Vols learn 'good lessons' in situational add-on

KNOXVILLE -- Another strong start from the defense. Another rebound finish from the offense.

Another first-team quarterback disappointed with his day.

Saturday's second major spring practice was apparently much like Tennessee's first -- though most reports demanded taking the Volunteers' word for it, since neither workout was open to media who didn't pay to attend UT's coaching clinic.

First-year coach Derek Dooley put the Vols through a normal scrimmage for most of the day before adding a situational period that focused on the final four minutes of a game.

"We had about three different situations, and it's just amazing what comes up," Dooley said. "There's some great lessons. I think that you look over the last two years, we've lost a number of games in the last three and a half minutes where we had a chance to win it.

"I think the teams that play the best in the last three or four minutes tend to win the most games, so we're going to spend a lot of time on it."

Saturday's results validated Dooley's point in his mind.

"We saw some penalties out there that could cost us the game at the end," he said. "There's breakdowns in some coaching errors. We had some substitution errors. There's breakdowns in clock management. There's breakdowns on special teams. So everything's important.

"We learned a lot of good lessons today, mainly that at the end of the day you don't have to do anything special down the stretch, but you have to do the simple things extraordinarily well, and that's what the good football teams do. So we have a long way to go from that standpoint."

Junior college transfer Matt Simms said he struggled through his "worst day" of spring practice in his first scrimmage as the primary first-team quarterback.

"This was our last real scrimmage -- the Orange and White game is more of a show, really -- so I wanted to do well today and finish strong," Simms said. "We started slow, but we got a little better."

Simms completed just 8 of 25 passes for 110 yards, one touchdown and one interception.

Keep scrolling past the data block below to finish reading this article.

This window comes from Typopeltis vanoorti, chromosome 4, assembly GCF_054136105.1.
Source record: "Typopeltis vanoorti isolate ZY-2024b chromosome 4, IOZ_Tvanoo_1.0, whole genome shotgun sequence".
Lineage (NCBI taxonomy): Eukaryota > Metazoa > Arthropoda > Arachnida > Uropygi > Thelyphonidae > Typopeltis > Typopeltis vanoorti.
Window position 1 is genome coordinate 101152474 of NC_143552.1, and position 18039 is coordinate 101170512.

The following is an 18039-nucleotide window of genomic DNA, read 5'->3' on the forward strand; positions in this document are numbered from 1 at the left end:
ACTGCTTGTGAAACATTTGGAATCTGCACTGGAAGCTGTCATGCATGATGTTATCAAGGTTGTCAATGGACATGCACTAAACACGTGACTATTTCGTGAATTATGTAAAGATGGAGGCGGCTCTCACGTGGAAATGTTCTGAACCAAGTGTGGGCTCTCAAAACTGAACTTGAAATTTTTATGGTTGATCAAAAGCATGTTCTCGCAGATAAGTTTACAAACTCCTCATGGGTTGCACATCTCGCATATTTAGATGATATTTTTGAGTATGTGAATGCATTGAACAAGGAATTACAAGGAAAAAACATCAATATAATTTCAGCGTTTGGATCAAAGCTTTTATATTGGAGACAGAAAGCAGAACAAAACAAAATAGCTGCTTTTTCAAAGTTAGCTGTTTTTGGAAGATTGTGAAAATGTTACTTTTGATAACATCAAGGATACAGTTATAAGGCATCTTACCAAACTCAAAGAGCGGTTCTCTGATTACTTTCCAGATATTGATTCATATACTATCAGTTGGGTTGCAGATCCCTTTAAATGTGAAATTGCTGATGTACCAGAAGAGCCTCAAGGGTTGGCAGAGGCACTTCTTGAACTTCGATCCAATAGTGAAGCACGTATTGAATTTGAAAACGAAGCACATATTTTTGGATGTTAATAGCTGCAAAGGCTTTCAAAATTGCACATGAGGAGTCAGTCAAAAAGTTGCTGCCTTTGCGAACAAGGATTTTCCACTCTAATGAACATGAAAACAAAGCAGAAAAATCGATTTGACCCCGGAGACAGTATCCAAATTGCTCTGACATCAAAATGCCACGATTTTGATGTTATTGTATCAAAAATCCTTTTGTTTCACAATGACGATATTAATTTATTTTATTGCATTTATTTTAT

"I haven't watched the film, so I'm not quick to judge, but I would agree with Matt," Dooley said. "I think that's a good assessment of him. He looked a little anxious. He wasn't as accurate as I know he wants to be, but we'll look at the film and see why and go to the next day."

And they'll do so without panic, the coach added, along with a quip referring to quarterback Nick Stephens' midweek decision to leave the program.

"We don't make judgments on one practice," Dooley said. "He's been progressing very well. For 10 practices, he's really shown improvement every practice, and he probably hit a little dip today.

"There won't be any stories, and I don't expect Matt to want to transfer on Monday."

January enrollee Tyler Bray, working primarily with the second team, completed 10 of 19 passes for 87 yards, one touchdown and one interception. Rarely used reserve quarterback Nick Lamaison completed 2 of 4 passes for 34 yards and an interception.

"Tyler did some good things," Dooley said. "He continued to show that he's a very accurate thrower. He's got a good command. But he also makes a lot of true-freshman mistakes, which don't really discourage you as a coach.

"I'm pleased with the way Tyler's going. I think he's got a chance to be a good quarterback."

Big January enrollee wide receiver Matt Milton again showed up as a solid red zone target, catching four passes for 17 yards and two touchdowns. Rising seniors Luke Stocker and Denarius Moore, arguably UT's top two downfield targets at tight end and wide receiver, had 54 and 53 yards on two catches apiece.

Tauren Poole had another solid day in the running game, collecting 87 yards and two touchdowns on 11 carries. David Oku had 33 yards on 10 carries.

Dooley tempered the excitement surrounding Poole by saying he was inconsistent in each scrimmage aside from one "really big, really long run."

Fullback-turned-linebacker Austin Johnson led the defense for a second consecutive scrimmage with seven tackles. Prentiss Waggner, competing with Darren Myles to start with Janzen Jackson at safety, added six stops and an interception. Reserve linebacker Daryl Vereen had six tackles, starting defensive tackle Montori Hughes added four -- two for loss -- and young cornerback Eric Gordon broke up three passes.

The defense continued to mix up fronts, something Simms said has contributed to the offense's slow starts.

"I can't even explain some of the stuff they're doing," Simms said. "They're all over the board, but it's good that we're seeing those situations now, so we'll be more prepared down the road.

One particularly interesting formation featured the 6-foot-5, 317-pound Hughes as a bull-rushing middle linebacker.

"I've never seen anything like that," Simms said. "He just runs right up the A gap. It's ... uh ... different."

Said Hughes: "I wouldn't want to be a dude on the other side of the ball when we run that. I'm coming to get 'em, baby."

Defensive end Chris Walker said he "loved" the Vols' new defensive versatility, as long as everyone understands his role on every play.

"On offense, if one person doesn't do something right, it's second-and-10 or whatever," Walker said. "On defense, if someone doesn't do something right, it's a touchdown. We need to be really focused on what we're doing."

The Vols return to practice Tuesday in preparation for Saturday's Orange and White game in Neyland Stadium.

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